The Realities of Being Magical: Part III

“All of Those Women”

A Discussion About Sexual Violence Against Women

Trigger Warning:

This is a blog post detailing my experience and thoughts regarding sexual violence. Some of the content may be upsetting to readers, but it’s my right to be able to finally speak truthfully about my story. I ask that you respect that, and feel safe to share your own stories and thoughts about today’s topic.

                I was nineteen years old when it happened. At the time, I didn’t consider what happened to me to be an act of violence or misogyny or any of that. I thought it was a case of mixed signals, and honestly, I blamed myself for many years after. It just didn’t occur to me that I had been sexually assaulted.


I remember the night in vivid detail, like many other women who are the survivors of violence and sexual abuse. I remember wearing a leopard print top, short black skirt, and tan heels that had a brown trim. I remember stopping by Wal-Mart on my way out with my friend. I remember trying to find a club or party happening and finally texting this guy I had met weeks ago at the mall to hang out.


He seemed cool up to that night. I met him at the mall where he worked in the food court, and he gave me free hush puppies and flirted with me. He took my phone, called his own, and saved my number. I thought it was so cute and admired his confidence. He was short but buff, a former high school football player, and had an easy-going vibe about him. We had talked on the phone a few times, with him always offering to pay for my gas to come hang out with him. A gentleman, I thought.


So that night in October, with no plans and his promise to call a cousin to entertain my friend and me if we came over to his house, I made my way to the apartment he shared with his mom. There was a couch against the wall as soon as you entered, with a TV adjacent and a coffee table between. My friend and I sat on the couch, and he stood near the kitchen. The apartment was dark, the TV volume was low, and he said his mom was in the back sleeping and his cousin was on the way.


We made small talk for a while, then he took my hand and led me to his room, presumably to talk without my friend, bored and still waiting for the cousin, butting in to our conversation. When I got in his room, he closed the door and sat on his bed, pulling me down with him. I remember him kissing me deeply, and I tried to pull back and slow down. I was shy, but clear that I was not willing to engage. Every time I said no, he would put a little more of his weight on me, use a little more force. I remember trying to keep my voice low as I protested, but when he exposed himself and tried to force himself on me, I kicked a lamp to distract him long enough to get up.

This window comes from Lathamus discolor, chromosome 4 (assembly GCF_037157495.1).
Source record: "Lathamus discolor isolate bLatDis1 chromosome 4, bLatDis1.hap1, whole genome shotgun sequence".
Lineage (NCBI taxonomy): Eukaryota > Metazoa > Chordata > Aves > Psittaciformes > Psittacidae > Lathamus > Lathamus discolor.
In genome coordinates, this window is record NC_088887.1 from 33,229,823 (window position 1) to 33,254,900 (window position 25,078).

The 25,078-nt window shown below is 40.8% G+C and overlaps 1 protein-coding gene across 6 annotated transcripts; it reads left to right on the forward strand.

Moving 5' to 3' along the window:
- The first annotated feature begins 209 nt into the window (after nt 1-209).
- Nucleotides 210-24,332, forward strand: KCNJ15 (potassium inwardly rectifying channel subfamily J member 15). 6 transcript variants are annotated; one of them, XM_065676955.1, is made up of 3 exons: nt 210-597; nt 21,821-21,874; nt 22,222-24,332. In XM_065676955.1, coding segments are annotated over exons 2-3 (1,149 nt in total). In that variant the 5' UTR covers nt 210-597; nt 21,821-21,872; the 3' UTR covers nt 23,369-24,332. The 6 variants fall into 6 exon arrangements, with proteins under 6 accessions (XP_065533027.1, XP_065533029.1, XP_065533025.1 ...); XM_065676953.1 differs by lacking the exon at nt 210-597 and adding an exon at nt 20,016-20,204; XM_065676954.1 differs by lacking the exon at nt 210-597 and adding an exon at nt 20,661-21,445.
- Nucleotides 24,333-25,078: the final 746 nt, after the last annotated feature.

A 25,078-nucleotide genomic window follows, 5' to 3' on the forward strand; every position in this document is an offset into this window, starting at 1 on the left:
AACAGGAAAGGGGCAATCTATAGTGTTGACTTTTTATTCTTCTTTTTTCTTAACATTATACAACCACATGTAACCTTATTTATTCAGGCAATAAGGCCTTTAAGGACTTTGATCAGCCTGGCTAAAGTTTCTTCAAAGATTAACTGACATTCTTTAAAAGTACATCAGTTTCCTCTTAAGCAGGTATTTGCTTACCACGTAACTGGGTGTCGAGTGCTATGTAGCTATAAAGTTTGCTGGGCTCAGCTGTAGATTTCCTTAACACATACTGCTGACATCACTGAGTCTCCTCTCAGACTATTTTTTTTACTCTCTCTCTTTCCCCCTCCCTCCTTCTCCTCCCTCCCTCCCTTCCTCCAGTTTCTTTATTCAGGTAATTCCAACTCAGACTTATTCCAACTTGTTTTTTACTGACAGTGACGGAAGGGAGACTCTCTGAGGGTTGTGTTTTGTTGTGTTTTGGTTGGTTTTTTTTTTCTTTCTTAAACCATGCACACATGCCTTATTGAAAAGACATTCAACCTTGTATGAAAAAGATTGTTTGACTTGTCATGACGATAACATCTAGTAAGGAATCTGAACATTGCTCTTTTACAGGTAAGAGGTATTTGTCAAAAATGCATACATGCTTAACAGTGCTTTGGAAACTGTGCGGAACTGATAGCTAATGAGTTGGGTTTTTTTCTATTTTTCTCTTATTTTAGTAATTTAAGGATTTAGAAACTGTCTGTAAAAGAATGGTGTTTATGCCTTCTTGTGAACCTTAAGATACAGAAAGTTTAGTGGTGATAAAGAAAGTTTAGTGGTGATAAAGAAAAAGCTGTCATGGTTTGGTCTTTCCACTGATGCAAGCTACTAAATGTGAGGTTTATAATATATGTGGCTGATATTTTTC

I made my way to the bedroom door and into the hallway, trying to get my friend’s attention to signal my distress, but she was completely oblivious to what was going on. My phone was still on the coffee table beside her, and she was still waiting for the cousin. “He should be here soon,” my attacker assured her, before dragging me back into his room, where he promptly closed and locked the door. He pulled me into him, felt me up, and this time, I kicked the closet door and he finally gave up after grabbing me one last time. He thought I was just being shy because other people were in the apartment.


We exited the room, he admitted he lied and never called his cousin to come over, and my fed up friend asked if we could leave. She had no idea how happy I was to oblige. The guy followed us outside, where he invited me to come back sometime. I was confused and annoyed and felt disgusted with him and disappointed in myself- but I answered… “Maybe.”


I got in the car and spilled the details about what happened behind that door to my friend, and she asked me what I would later ask myself often over the following years…


“Why didn’t you say something?”